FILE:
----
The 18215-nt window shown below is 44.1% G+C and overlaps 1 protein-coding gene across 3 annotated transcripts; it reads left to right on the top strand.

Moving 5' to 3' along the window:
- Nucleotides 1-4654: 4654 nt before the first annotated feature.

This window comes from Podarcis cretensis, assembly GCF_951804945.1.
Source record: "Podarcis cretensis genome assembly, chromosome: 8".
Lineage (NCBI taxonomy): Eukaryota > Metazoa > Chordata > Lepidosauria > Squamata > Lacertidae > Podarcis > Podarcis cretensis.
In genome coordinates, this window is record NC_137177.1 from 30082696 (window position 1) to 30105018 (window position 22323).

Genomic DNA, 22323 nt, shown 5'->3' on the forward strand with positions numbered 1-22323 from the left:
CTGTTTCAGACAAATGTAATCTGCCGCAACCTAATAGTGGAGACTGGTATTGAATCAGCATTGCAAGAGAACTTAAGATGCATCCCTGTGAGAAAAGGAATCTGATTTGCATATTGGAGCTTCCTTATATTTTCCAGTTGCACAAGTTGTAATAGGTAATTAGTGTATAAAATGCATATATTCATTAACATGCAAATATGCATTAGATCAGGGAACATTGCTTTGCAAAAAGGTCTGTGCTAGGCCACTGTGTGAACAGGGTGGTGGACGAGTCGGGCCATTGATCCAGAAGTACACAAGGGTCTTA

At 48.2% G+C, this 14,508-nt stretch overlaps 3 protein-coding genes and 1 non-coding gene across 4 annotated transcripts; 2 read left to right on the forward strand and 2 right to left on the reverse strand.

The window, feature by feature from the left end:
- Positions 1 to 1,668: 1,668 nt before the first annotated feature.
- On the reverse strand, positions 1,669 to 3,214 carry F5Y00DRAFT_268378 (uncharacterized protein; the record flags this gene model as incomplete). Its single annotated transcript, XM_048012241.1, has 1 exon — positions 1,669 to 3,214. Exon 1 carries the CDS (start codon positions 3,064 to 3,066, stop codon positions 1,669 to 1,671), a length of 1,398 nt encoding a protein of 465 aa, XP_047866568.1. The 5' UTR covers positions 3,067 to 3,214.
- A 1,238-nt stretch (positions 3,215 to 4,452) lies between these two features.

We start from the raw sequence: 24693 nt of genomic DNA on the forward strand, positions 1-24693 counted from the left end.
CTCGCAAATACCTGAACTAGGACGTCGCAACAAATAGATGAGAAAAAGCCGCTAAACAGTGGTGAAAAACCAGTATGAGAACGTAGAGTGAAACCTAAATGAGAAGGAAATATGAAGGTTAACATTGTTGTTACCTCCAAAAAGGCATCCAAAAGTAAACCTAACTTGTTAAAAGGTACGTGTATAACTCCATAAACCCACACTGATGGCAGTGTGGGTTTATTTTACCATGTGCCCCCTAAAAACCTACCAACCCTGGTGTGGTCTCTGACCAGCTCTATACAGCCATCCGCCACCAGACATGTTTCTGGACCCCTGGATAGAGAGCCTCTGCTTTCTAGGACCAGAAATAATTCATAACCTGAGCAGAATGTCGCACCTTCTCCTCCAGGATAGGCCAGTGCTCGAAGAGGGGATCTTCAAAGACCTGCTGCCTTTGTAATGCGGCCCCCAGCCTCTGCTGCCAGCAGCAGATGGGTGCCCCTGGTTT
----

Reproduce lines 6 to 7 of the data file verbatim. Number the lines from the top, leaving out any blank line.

Lineage (NCBI taxonomy): Eukaryota > Metazoa > Chordata > Lepidosauria > Squamata > Lacertidae > Podarcis > Podarcis cretensis.
In genome coordinates, this window is record NC_137177.1 from 30082696 (window position 1) to 30105018 (window position 22323).